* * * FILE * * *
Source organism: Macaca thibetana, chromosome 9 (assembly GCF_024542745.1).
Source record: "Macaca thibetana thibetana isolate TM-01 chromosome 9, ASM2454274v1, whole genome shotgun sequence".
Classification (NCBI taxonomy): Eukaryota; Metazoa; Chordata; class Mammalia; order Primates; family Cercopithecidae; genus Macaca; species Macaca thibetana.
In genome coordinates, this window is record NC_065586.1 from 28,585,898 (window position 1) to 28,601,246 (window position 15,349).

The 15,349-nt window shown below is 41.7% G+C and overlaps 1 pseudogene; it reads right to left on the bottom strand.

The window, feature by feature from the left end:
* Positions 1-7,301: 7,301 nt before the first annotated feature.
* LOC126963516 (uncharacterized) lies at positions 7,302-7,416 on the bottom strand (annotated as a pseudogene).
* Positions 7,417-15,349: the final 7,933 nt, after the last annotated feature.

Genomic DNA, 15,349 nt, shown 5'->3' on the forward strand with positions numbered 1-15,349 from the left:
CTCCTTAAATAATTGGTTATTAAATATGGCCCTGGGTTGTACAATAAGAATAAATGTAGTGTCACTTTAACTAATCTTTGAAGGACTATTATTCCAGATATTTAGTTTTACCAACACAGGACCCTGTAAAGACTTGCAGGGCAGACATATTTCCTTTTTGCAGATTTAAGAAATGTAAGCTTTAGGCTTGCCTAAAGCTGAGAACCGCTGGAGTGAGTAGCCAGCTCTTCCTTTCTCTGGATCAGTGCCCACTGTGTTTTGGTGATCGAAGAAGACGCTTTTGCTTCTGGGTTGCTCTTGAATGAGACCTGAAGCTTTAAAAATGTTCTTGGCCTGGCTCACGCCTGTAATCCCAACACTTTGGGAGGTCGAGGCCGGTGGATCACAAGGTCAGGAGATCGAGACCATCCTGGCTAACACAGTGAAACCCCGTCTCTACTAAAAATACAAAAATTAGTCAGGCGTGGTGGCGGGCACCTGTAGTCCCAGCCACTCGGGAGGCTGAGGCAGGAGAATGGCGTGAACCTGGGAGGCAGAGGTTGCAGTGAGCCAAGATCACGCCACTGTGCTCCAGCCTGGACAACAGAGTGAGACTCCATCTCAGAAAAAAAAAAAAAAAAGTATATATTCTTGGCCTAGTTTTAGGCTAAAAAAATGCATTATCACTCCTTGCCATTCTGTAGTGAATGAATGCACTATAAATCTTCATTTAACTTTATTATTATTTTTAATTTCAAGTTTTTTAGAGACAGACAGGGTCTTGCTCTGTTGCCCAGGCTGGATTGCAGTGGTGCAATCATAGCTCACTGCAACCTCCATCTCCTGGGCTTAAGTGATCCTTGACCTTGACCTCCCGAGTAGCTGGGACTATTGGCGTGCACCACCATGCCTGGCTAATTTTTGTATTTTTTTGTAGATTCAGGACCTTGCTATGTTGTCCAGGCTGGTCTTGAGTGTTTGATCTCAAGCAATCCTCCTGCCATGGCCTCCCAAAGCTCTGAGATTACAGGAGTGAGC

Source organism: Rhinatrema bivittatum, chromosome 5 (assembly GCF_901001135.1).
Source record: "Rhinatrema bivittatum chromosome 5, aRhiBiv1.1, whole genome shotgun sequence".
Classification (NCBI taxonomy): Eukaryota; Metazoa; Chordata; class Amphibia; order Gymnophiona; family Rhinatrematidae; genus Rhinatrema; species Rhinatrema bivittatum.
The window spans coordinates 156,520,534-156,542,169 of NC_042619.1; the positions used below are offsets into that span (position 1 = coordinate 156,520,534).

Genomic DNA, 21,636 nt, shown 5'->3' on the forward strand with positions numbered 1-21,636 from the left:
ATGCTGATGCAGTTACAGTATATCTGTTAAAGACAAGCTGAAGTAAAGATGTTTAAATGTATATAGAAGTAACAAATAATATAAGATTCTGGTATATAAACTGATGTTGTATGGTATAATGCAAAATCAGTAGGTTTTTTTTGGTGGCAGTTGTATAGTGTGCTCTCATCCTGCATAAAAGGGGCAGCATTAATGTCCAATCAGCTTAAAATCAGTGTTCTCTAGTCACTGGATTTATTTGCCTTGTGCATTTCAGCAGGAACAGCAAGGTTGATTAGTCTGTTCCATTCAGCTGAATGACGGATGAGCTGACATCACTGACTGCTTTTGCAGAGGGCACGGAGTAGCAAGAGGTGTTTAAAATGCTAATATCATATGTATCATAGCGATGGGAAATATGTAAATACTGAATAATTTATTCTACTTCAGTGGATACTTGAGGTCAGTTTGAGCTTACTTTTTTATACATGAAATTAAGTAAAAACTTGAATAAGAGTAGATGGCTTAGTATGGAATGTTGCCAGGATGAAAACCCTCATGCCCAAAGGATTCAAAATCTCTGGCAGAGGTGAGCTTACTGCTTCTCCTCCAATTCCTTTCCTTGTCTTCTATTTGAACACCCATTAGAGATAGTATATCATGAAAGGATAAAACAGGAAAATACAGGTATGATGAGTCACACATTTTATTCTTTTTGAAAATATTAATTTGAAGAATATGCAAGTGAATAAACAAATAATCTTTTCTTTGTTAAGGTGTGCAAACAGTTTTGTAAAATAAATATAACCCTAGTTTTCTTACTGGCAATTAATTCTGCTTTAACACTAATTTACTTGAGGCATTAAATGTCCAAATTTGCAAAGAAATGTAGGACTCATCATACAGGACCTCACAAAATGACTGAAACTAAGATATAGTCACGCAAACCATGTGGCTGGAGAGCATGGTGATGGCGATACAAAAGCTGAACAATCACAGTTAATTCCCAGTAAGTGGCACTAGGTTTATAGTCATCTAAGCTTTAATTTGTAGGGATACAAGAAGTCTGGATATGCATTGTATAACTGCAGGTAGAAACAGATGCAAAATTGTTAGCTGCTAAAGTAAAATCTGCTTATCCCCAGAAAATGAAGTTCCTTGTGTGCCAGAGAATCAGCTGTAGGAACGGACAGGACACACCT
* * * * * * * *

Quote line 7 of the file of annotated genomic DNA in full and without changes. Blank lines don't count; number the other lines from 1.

* Positions 1-7,301: 7,301 nt before the first annotated feature.